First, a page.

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Major Gift to Create the Alliance for Integrative Approaches to Extreme Environmental Events

University of Oklahoma President David L. Boren today announced a lead gift to the university to create the Alliance for Integrative Approaches to Extreme Environmental Events.

FOR IMMEDIATE RELEASE: Jan. 26, 2017                        

OKLAHOMA CITY – University of Oklahoma President David L. Boren today announced a lead gift to the university to create the Alliance for Integrative Approaches to Extreme Environmental Events, a community-led collaboration that will improve understanding, prediction of, and response to extreme environmental events such as severe storms and tornadoes. 

As a nationally comprehensive organizing framework, the Alliance will bring a variety of sectors, organizations and individuals together to work collectively, in an integrative fashion, in ways that to date have been difficult or impossible. Participants will include U.S. federal agencies, colleges and research universities, emergency management and other operational organizations, nonprofits, philanthropists and entrepreneurs, as well as the private sector. Especially important is the integration of multiple research disciplines, including social and behavioral scientists, engineers, mathematicians, technologists and meteorologists. 

One of the Alliance’s key goals is to facilitate the rapid transfer of research outcomes into operational practice, and the National Weather Center’s hazardous weather test bed is one venue for such evaluation. The National Weather Center has been a key organization in helping create the Alliance. Located on the University Research Campus in Norman, it is a global leader in research and technology development in matters related to severe weather and houses a unique confederation of the University of Oklahoma, the National Oceanic and Atmospheric Administration, and state organizations that work together in partnership to improve understanding of events occurring in Earth’s atmosphere over a wide range of time and space scales.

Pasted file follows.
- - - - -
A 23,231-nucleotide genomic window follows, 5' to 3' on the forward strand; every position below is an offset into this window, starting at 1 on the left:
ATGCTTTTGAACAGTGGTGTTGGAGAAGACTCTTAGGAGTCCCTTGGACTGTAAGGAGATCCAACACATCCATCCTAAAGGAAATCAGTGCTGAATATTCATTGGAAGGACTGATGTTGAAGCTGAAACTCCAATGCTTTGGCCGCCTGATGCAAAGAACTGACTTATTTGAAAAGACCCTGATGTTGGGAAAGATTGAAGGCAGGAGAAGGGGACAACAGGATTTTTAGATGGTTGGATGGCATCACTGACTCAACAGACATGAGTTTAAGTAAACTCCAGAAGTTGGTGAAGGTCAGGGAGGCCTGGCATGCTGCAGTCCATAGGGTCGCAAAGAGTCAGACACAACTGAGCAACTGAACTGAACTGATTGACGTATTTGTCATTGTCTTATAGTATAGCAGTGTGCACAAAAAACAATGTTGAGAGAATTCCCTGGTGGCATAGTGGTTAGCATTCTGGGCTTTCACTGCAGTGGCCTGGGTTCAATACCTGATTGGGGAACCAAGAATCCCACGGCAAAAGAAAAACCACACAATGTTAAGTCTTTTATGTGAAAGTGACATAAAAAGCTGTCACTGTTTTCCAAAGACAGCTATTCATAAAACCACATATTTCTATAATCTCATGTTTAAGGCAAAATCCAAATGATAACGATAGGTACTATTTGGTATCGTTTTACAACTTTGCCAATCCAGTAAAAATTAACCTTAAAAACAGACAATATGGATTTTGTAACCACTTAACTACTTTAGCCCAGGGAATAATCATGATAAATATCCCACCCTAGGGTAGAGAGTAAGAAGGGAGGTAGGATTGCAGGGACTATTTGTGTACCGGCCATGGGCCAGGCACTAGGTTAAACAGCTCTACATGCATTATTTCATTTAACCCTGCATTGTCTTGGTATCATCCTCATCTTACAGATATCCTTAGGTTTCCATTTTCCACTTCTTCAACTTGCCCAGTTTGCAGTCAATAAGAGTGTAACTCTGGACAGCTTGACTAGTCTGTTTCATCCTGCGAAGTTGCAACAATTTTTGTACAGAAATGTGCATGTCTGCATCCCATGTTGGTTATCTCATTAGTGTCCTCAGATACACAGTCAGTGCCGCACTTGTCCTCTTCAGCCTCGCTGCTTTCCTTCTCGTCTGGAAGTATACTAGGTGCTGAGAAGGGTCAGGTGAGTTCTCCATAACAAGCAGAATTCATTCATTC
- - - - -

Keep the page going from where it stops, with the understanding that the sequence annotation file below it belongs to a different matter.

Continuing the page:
The start-up of the Alliance is being made possible, in part, through a $3 million gift from ImpactWX, a social impact fund of Toronto, Canada. ImpactWX has a mission to enable organizations which, through scientific understanding and public awareness, work to improve people’s response to safety during severe weather events. The ImpactWX gift will empower the Alliance to seek substantial, sustainable funding from other sources in a true multi-sector relationship.

“The university is deeply grateful for this gift from ImpactWX, which will help our nation be more effective in dealing with major weather events to ensure the safety of the public,” said Boren.